Jack Boreham, that's very true. However, now there's a different dynamic with artists wanting their music removed from the platform. This puts a different pressure on Spotify. From what I've managed to find out, Spotify won't back down. Could this be the start of a crisis for the company or simply an episode that will soon fade away?
Sara Pinto, it's a tough spot to be in, no doubt. Spotify has to choose between its values and profits.
Sara Pinto, could it be that we're cuddling people when it comes to information?
Mónica Freitas, I can see Spotify taking a financial hit from this decision but I don’t think it’ll be big enough to make them change their mind. I’ve watched some episodes of The Joe Rogan Experience and I’ve enjoyed them even when I didn’t agree at all with what they were saying. Joe Rogan is a great interviewer that actually listens to his guests and interviews a diverse group of people. I’m sure that’s why a lot of people like him and trust his judgement. I think the root of the issue is regarding education and critical thinking. In my opinion, the majority of the public just echo what they hear from sources they like without scrutinizing it first.
Abeer, that's true. I've never heard his podcast. What would say are the main topics he brings up for discussion? Also, why do you think the public has such a hard time sorting through the different sources of information? Are we just lazy when it comes to checking the facts?
Mónica Freitas, I can see it fading away! I don't think it's worth the fight, to be honest. It will cost the artists far too much to remove their songs.
Jack Boreham, that's true, and it will be a short-lived scandal, minding that only a couple of artists have asked to remove their music from the platform. I'd be worried if there were masses of people canceling their subscriptions, but as it is...
Mónica Freitas, maybe! I think we, as a community, should promote checking sources and info.
Sara Pinto, how much is it our job to incentivize people to check sources? Shouldn't it be an individual journey?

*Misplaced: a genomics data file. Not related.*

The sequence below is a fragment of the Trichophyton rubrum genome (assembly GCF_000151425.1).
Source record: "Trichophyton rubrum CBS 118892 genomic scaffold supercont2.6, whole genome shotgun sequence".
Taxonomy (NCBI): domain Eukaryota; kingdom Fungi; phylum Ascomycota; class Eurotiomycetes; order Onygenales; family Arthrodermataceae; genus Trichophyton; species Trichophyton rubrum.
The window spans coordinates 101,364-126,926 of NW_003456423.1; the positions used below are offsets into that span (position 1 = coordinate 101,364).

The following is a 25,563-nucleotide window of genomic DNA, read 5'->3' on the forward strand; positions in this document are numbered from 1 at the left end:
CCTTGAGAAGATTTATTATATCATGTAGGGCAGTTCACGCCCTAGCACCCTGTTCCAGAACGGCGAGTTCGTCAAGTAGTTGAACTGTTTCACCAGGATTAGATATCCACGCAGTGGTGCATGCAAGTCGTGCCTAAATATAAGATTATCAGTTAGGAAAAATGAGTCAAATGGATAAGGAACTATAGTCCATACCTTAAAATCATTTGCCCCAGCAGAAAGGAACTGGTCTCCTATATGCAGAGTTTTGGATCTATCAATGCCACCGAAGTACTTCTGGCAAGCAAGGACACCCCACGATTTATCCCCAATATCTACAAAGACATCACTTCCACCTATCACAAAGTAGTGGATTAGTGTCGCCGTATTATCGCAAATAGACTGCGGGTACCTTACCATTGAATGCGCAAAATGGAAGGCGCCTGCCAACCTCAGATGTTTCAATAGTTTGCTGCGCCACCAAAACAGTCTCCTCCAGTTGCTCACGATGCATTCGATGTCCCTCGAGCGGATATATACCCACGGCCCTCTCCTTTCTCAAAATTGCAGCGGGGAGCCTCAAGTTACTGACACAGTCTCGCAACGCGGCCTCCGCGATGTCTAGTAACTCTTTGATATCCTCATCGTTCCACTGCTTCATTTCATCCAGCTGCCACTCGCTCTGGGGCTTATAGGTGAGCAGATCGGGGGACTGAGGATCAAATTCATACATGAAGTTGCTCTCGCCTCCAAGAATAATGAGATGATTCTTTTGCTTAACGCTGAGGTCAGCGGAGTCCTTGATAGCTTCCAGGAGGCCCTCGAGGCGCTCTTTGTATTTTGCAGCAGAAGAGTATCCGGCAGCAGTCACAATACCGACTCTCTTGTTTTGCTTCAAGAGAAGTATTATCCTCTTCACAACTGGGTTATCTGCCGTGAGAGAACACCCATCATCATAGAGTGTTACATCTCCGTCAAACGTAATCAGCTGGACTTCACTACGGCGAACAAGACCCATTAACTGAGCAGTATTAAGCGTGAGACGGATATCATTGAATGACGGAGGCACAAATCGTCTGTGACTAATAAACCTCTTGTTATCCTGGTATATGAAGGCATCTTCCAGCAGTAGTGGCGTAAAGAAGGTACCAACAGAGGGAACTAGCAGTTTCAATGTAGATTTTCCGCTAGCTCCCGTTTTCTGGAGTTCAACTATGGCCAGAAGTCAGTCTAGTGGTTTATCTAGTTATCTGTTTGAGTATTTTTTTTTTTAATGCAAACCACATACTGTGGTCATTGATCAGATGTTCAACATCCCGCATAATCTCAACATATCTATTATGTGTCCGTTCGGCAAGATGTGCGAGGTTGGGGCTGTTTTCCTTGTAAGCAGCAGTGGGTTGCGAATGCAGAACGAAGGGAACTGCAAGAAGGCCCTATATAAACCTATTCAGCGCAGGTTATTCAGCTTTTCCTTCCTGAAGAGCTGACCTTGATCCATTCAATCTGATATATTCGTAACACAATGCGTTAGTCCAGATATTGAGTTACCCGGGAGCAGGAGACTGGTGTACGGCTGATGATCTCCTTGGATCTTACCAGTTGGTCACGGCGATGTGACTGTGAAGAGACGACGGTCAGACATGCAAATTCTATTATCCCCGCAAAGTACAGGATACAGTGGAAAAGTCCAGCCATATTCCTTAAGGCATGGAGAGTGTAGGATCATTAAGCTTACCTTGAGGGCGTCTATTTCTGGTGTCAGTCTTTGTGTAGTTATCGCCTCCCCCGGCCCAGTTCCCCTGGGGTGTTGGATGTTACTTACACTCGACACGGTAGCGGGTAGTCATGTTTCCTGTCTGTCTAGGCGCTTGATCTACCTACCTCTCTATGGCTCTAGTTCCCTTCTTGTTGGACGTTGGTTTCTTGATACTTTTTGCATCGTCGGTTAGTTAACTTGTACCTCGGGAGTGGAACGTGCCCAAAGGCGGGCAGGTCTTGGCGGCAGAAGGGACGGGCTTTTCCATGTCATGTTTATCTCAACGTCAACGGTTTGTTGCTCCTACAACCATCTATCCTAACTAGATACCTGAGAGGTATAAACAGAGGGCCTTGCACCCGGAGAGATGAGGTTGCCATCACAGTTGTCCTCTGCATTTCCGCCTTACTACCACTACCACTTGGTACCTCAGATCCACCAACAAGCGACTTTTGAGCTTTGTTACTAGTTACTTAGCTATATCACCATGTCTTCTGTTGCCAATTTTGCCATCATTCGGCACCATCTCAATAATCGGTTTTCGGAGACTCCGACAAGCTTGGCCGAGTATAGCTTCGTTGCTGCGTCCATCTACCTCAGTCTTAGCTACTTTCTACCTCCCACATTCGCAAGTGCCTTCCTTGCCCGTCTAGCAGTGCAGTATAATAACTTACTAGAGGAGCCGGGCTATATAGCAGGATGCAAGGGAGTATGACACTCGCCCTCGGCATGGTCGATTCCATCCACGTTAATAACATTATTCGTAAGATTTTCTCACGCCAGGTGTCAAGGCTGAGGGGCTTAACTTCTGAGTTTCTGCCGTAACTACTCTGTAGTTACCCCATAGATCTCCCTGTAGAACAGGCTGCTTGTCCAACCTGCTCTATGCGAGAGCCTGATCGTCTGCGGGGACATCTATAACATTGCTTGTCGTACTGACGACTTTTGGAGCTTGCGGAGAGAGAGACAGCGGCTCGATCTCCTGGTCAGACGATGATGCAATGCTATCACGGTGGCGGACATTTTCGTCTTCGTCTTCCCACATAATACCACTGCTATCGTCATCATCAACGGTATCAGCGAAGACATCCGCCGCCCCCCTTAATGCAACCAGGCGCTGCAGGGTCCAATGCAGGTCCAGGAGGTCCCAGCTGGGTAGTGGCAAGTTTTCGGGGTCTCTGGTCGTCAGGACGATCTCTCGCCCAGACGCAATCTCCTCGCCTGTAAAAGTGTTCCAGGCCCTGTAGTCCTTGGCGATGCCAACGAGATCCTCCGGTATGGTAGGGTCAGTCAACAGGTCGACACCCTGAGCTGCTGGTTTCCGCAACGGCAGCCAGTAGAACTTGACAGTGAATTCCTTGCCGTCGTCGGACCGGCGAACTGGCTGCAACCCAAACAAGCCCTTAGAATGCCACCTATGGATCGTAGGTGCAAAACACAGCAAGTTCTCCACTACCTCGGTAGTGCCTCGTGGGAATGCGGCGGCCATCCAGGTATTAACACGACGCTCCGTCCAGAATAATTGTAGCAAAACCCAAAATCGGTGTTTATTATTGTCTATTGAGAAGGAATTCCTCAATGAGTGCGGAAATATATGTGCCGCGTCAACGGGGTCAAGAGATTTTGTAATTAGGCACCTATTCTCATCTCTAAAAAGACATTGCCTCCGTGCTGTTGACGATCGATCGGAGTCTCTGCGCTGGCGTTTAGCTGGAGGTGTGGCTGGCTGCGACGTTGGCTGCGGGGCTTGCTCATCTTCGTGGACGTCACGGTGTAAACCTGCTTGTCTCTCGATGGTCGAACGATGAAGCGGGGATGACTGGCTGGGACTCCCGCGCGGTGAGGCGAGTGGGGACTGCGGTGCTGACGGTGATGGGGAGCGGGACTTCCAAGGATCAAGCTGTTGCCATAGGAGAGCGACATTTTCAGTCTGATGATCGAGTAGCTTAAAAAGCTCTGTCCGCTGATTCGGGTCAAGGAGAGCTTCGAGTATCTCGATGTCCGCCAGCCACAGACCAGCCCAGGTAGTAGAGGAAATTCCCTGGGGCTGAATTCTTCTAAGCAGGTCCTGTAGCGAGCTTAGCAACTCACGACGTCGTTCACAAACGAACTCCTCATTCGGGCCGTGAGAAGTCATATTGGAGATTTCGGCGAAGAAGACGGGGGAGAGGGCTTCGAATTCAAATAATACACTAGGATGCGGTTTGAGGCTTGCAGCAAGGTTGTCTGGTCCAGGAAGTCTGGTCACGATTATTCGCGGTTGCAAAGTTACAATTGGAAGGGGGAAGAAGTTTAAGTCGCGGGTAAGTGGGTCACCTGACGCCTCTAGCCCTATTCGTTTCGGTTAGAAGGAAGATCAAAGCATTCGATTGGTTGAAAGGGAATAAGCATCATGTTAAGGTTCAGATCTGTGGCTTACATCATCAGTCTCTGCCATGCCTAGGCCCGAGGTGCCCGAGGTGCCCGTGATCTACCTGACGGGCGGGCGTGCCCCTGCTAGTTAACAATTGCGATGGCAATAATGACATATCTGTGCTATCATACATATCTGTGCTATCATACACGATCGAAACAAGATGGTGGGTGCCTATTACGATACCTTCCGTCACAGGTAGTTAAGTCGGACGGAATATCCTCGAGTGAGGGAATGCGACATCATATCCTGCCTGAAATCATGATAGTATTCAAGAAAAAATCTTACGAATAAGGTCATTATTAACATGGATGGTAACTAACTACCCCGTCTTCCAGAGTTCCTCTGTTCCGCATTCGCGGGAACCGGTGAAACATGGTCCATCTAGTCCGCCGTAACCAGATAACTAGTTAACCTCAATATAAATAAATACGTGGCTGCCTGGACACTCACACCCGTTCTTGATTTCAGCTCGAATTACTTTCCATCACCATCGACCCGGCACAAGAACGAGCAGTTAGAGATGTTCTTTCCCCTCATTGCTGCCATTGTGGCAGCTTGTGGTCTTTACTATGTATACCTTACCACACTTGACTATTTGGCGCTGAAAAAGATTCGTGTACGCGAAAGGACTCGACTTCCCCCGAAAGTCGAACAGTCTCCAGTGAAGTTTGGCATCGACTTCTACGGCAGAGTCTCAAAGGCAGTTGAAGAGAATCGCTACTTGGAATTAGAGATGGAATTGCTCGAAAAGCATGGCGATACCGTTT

Mónica Freitas, yes, it should be individual work, and I'm not trying to say there should be someone doing the work for others. But we still live in society, so I can't help but think that we should promote these activities. I think many people are naive, and we all know there's no better asset than being informed.
Sara Pinto, could it be that we, as a society, are too gullible? That we believe each other first before questioning sources, beliefs and other aspects that might be influencing our judgment? There's a sense of security to be able to simply trust another human...maybe that's why we fall so much into misinformation. Food for thought.
Mónica Freitas, we can't forget that a few years ago there were fewer sources, so even if we worried about the credibility, there wasn't much we could do. And I think that leads to the fact that we don't do it as much now.
Sara Pinto, that's true too. I guess we're just lazy when it comes to information.
Mónica Freitas, he loves talking about working out, weed, and DMT. He likes to bring it back to topics he’s interested in as it makes it easier for him to be enthusiastic about it. He’ll also bring up recent events and news (or sometimes some personal stories) as a way to stir the conversation.
As for the public being unable to sort through different sources of information, honestly, I don’t know. Maybe it really is laziness and no one wants to do the due diligence of fact-checking everything they hear. Or maybe it’s just too difficult of a barrier to figure out how to properly fact check things especially since there are so many BS sites online. I had to explain to my parents just yesterday that just because someone wrote something on a website that has “health” in the domain name doesn’t make it a fact. What I’m pretty sure of is that to some extent Confirmation Bias is at play which leads me to believe that some or maybe even many of the people who were “misinformed” by Joe Rogan would have probably taken those same stances regardless of whether or not they heard it on the Joe Rogan Experience.
Abeer, that seems interesting.
I agree with you on that, I think the misinformed people would still fall into those same beliefs even if there was no Rogan. It's a sociological thing that I can't quite explain. Whether lazy, gullible or uninterested, those that don't work to check the facts, won't probably do it in the future.